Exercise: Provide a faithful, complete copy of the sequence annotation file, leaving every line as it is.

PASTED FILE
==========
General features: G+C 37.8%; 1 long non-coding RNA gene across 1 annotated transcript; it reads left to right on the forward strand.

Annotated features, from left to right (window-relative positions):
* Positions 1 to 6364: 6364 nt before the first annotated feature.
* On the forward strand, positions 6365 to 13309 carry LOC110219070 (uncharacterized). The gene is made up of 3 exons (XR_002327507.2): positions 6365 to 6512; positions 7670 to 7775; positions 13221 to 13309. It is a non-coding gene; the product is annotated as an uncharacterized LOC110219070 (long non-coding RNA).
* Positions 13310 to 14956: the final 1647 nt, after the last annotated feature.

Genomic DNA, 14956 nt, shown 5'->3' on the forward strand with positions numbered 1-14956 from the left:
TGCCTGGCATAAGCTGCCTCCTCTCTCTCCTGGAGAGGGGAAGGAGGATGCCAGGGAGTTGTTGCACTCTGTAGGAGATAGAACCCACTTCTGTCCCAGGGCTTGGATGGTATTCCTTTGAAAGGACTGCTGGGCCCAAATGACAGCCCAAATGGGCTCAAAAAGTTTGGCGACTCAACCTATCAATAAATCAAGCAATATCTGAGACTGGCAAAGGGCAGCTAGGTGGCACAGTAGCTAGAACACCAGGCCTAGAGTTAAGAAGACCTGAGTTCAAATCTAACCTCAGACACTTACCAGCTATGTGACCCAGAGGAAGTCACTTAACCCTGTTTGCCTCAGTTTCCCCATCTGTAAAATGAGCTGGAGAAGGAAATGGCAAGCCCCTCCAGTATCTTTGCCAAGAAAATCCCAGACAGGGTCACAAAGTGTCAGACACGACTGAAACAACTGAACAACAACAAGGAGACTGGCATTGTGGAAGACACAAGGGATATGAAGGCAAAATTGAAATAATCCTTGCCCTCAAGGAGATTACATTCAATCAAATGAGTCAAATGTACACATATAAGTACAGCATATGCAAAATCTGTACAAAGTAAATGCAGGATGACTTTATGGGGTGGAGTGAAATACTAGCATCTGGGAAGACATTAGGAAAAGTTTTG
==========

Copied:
General features: G+C 37.8%; 1 long non-coding RNA gene across 1 annotated transcript; it reads left to right on the forward strand.

Annotated features, from left to right (window-relative positions):
* Positions 1 to 6364: 6364 nt before the first annotated feature.
* On the forward strand, positions 6365 to 13309 carry LOC110219070 (uncharacterized). The gene is made up of 3 exons (XR_002327507.2): positions 6365 to 6512; positions 7670 to 7775; positions 13221 to 13309. It is a non-coding gene; the product is annotated as an uncharacterized LOC110219070 (long non-coding RNA).
* Positions 13310 to 14956: the final 1647 nt, after the last annotated feature.

Genomic DNA, 14956 nt, shown 5'->3' on the forward strand with positions numbered 1-14956 from the left:
TGCCTGGCATAAGCTGCCTCCTCTCTCTCCTGGAGAGGGGAAGGAGGATGCCAGGGAGTTGTTGCACTCTGTAGGAGATAGAACCCACTTCTGTCCCAGGGCTTGGATGGTATTCCTTTGAAAGGACTGCTGGGCCCAAATGACAGCCCAAATGGGCTCAAAAAGTTTGGCGACTCAACCTATCAATAAATCAAGCAATATCTGAGACTGGCAAAGGGCAGCTAGGTGGCACAGTAGCTAGAACACCAGGCCTAGAGTTAAGAAGACCTGAGTTCAAATCTAACCTCAGACACTTACCAGCTATGTGACCCAGAGGAAGTCACTTAACCCTGTTTGCCTCAGTTTCCCCATCTGTAAAATGAGCTGGAGAAGGAAATGGCAAGCCCCTCCAGTATCTTTGCCAAGAAAATCCCAGACAGGGTCACAAAGTGTCAGACACGACTGAAACAACTGAACAACAACAAGGAGACTGGCATTGTGGAAGACACAAGGGATATGAAGGCAAAATTGAAATAATCCTTGCCCTCAAGGAGATTACATTCAATCAAATGAGTCAAATGTACACATATAAGTACAGCATATGCAAAATCTGTACAAAGTAAATGCAGGATGACTTTATGGGGTGGAGTGAAATACTAGCATCTGGGAAGACATTAGGAAAAGTTTTG